The meetings of the Secretary of Education's Commission on the Future of Higher Education tend to make one's head hurt.
That's not a commentary on the quality of the ideas expressed (which, as for any committee of its type, run the gamut) but of their volume. With 20 commissioners and panel after panel of guest speakers offering their own views and recommendations and pet concerns, it sometimes seems as if the commission could spread itself too thin, or collapse under its own weight, by taking on too many issues in a scattershot way.
On Friday, Charles B. Reed, the California State University chancellor known more for his blunt style than for eloquence, captured that dilemma in a way that managed to be at once eloquent and blunt. In a prelude to his formal presentation, which was about the university's efforts to reach out to and work with its many constituencies, Reed said he welcomed the commission's examination and implored the panel's members to maximize their impact by narrowing their focus.
College and university leaders "don't spend nearly enough time thinking about the future of higher education," he said, and as a result, "we in higher education tend to have a lot of little ideas. What we need," Reed said, "are some big ideas." He urged the commission's members focus their intellectual energy and political capital on "only three or four big ideas" that could truly transform higher education. "We have high expectations for you," he added.
That idea -- of shunning the scattershot approach for a handful of well-aimed cannonballs -- seemed to resonate with the commission's members, and with just about every person who spoke after Reed did on the second day of a two-day meeting focused on "innovation" in higher education. But perhaps reflecting the challenge confronting the panel, nearly every witness who followed Reed suggested that his or her idea was just the sort of "big idea" that the Cal State chancellor advocated. After all, who admits to having little ideas?
Reed himself focused on the need for colleges and universities, particularly big public ones like his, to build partnerships in multiple directions: with schools, churches and other institutions in minority and immigrant communities, to better prepare the legions of "underserved students" who are beginning to pour into higher education; and with businesses, to ensure that the students the universities turn out as teachers, medical technicians and agricultural engineers have the technical, language and interpersonal skills the employers are looking for.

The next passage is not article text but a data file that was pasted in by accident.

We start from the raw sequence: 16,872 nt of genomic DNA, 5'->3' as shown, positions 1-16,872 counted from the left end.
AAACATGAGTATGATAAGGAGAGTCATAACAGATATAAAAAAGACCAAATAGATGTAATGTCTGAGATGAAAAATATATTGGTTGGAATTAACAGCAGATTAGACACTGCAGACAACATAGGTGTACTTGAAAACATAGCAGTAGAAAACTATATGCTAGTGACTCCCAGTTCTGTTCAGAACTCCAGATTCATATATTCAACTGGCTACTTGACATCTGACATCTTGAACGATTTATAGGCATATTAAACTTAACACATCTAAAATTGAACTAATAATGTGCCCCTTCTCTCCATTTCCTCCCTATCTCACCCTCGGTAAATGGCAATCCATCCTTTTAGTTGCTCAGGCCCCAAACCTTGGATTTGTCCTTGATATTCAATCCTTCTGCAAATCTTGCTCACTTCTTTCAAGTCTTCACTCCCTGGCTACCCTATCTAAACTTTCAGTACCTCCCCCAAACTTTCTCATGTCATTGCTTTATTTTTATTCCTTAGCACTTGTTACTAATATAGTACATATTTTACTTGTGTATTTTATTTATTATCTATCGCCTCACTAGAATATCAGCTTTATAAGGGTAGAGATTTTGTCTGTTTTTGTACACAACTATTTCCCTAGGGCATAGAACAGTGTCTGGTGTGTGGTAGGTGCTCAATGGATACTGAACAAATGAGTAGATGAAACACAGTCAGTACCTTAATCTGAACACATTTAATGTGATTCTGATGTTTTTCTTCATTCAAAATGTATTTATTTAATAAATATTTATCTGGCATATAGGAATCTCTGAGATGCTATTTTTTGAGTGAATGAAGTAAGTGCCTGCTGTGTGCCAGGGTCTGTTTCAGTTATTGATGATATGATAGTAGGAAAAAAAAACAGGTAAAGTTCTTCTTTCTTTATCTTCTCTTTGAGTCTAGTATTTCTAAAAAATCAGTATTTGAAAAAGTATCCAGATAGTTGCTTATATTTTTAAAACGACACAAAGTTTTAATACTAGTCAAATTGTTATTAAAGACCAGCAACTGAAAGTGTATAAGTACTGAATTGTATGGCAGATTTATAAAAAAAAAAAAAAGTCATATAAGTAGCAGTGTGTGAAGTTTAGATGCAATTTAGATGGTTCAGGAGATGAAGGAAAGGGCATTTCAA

Reed detailed Cal State's many efforts along these lines and urged the commission to press the federal government to provide incentives to encourage more colleges to do the same.
Other panelists Friday characterized the open source movement sweeping the technology world as a "big idea" that could transform higher education. Dan Magnanti, dean of engineering at the Massachusetts Institute of Technology, suggested that the institution's OpenCourseWare initiative,  which makes the vast majority of course materials available to anyone with a computer,  could be a way to "leverage what's happening on college campuses" to improve the teaching of scientific and other disciplines in high schools, in line with the Bush administration's new American Competitiveness Initiative. 
Joel M. Smith, vice provost and chief information officer at Carnegie Mellon University, appeared with Magnanti and David Wiley, an assistant professor at the Center for Open and Sustainable Learning at Utah State University, on a panel about innovative teaching and learning strategies. He argued that electronic methods of delivering education can improve teaching and learning, but only if current e-learning methods are changed to make better use of teaching and learning techniques that have been proven effective by cognitive scientists.
"We make shockingly little use of what is in fact the best information available to improve education: scientific results from research studies in the learning sciences," said Smith, who offered Carnegie Mellon's Open Learning Initiative , sponsored by the William and Flora Hewlett Foundation, as an example of online instruction that can and has been proven, through scientific study, to work.
In his testimony,  Wiley argued that higher education has largely failed to respond and adapt to a set of changes that technology has wrought on society, which he characterized in the table below:
|Analog/Print||Digital||Voice over IP (VOIP), e-books, digital newspapers (New York Times, Washington Post)|
|Closed||Open||Open source software, open access weather and astronomical data, Public Library of Science journals|
|Tethered||Mobile||Batteries in laptops, cell phones, wireless internet access|
|Isolated||Connected||Email, instant messaging, hypertext, web services, and other systems interconnect people, content, and computers|
|Generic||Personal||Customized interiors for cars; skins and ring tones for cell phones; hard drives, RAM, and video components in computers|
|Consumption||Participation||Blogs, podcasting, and video podcasting let ordinary people report news, produce internet radio shows, and distribute their own movie|
Source: David Wiley
Utah State  has joined MIT and institutions like Rice University  in making their course content freely available, and such openness, Wiley argued, is "one of the great innovations of the last several decades" (there's that "big idea" thing again).
But more Chinese universities than American ones have gone this route, he said, raising the prospect that the United States will fall behind if it does not get with the program.
He closed his presentation to the commission with a quote from W. Edwards Deming, in the form of an ironic warning: "It's not necessary to change. Survival is not mandatory."
The commission next holds a public hearing Tuesday in Seattle.